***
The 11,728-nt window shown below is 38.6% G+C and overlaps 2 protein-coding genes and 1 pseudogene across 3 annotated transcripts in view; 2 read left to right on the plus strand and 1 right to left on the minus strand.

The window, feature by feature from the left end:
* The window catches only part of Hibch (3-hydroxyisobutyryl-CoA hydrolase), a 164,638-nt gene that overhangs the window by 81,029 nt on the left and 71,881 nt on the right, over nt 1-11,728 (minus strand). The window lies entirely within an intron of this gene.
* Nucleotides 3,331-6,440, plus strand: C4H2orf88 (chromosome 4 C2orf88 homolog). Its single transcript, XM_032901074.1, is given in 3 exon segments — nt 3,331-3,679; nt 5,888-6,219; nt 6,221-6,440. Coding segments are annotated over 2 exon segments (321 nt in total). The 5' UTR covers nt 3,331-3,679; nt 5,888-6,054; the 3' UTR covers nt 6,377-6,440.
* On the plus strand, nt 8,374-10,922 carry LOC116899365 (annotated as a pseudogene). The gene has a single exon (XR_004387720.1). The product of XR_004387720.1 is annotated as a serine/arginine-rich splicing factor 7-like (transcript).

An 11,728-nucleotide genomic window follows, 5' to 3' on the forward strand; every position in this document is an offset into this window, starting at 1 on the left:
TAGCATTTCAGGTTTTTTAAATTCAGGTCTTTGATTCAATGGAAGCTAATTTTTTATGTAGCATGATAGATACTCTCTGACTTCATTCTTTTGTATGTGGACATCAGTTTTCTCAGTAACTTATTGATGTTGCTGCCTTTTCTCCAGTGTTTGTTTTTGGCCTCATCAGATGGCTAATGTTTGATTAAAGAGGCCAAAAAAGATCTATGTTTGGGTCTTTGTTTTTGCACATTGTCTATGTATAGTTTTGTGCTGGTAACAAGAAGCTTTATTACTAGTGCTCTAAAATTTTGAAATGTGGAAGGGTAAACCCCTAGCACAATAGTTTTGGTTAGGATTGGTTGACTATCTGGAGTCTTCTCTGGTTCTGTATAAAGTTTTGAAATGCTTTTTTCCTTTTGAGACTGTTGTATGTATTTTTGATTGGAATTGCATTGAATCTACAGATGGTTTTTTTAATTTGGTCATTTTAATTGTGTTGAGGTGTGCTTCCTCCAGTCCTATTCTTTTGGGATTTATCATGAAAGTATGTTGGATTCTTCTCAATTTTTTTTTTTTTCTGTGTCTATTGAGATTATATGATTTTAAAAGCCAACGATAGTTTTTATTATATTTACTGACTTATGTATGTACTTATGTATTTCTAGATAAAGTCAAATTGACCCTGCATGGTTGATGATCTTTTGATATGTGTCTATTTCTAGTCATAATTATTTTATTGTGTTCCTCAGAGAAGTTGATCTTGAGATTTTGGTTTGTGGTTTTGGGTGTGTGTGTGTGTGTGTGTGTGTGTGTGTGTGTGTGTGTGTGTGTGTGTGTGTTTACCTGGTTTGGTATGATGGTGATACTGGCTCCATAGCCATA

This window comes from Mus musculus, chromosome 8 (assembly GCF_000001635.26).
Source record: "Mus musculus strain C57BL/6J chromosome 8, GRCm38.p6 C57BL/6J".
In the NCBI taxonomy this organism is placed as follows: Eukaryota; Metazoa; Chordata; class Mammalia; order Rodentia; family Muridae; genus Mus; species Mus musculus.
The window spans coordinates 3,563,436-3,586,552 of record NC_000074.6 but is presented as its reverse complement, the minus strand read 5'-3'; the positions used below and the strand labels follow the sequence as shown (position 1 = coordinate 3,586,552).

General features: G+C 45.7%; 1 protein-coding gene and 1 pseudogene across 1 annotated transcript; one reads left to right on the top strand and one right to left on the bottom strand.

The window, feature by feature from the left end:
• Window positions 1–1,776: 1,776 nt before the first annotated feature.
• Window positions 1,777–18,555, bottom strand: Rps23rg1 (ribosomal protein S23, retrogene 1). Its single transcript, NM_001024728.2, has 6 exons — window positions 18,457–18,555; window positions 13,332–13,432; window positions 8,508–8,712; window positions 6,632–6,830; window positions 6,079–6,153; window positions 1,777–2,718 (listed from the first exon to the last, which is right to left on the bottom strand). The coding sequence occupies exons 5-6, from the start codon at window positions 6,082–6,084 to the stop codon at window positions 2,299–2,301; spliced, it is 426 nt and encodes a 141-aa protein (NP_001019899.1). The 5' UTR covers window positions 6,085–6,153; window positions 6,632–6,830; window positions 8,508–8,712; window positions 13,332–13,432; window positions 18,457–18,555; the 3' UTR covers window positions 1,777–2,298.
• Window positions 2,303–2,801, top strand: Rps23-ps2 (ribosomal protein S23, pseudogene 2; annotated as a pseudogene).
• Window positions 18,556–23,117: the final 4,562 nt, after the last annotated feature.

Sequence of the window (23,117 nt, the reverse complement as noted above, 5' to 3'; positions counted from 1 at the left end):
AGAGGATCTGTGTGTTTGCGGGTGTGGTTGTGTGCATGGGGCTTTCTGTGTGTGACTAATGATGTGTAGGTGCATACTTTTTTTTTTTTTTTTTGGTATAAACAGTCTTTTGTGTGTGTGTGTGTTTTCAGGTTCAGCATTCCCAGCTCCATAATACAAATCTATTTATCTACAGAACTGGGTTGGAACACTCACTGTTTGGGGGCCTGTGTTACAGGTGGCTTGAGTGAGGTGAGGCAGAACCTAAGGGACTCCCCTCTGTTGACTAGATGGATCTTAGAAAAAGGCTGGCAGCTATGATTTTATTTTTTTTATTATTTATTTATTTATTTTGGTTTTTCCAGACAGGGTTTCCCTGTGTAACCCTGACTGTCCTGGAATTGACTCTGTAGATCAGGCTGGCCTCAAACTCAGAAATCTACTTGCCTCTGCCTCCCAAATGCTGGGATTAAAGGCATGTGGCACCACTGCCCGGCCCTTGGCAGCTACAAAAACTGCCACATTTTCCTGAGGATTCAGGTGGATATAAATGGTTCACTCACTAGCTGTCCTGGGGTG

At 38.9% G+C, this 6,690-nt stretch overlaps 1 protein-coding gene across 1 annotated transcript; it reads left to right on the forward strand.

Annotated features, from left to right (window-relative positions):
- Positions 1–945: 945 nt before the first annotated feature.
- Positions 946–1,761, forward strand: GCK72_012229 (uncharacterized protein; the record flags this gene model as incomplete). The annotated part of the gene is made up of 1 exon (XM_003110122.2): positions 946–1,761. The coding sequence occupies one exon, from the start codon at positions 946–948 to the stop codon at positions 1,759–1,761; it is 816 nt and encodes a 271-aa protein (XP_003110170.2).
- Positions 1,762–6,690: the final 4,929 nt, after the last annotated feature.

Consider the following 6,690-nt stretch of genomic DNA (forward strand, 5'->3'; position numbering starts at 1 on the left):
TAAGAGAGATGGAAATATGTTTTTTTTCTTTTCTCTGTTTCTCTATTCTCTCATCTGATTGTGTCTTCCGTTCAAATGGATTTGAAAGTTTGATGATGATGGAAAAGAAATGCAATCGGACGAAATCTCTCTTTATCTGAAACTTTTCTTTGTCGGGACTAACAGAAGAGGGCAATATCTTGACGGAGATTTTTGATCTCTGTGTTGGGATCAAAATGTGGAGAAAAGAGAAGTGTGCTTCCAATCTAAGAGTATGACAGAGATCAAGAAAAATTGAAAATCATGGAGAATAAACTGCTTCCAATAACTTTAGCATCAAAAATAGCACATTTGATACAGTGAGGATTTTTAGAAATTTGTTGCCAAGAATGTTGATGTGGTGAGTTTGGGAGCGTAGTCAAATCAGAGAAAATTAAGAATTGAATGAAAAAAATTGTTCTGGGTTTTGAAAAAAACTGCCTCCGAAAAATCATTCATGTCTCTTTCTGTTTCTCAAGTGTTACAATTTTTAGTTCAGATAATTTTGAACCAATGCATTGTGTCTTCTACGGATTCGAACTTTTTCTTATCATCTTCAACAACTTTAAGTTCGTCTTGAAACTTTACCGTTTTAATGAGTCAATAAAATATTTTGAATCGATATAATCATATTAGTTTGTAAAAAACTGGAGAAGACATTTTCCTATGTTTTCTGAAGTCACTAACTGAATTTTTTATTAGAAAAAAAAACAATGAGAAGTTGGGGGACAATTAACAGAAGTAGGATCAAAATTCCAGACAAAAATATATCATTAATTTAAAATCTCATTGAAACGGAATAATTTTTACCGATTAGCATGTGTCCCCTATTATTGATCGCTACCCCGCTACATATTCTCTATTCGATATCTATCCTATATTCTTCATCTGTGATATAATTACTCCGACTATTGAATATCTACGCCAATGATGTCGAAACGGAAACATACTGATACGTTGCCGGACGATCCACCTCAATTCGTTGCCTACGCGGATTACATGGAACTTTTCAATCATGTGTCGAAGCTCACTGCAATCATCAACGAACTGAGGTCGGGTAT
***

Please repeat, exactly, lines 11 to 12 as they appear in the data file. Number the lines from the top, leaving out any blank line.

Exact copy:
The window spans coordinates 3,563,436-3,586,552 of record NC_000074.6 but is presented as its reverse complement, the minus strand read 5'-3'; the positions used below and the strand labels follow the sequence as shown (position 1 = coordinate 3,586,552).

General features: G+C 45.7%; 1 protein-coding gene and 1 pseudogene across 1 annotated transcript; one reads left to right on the top strand and one right to left on the bottom strand.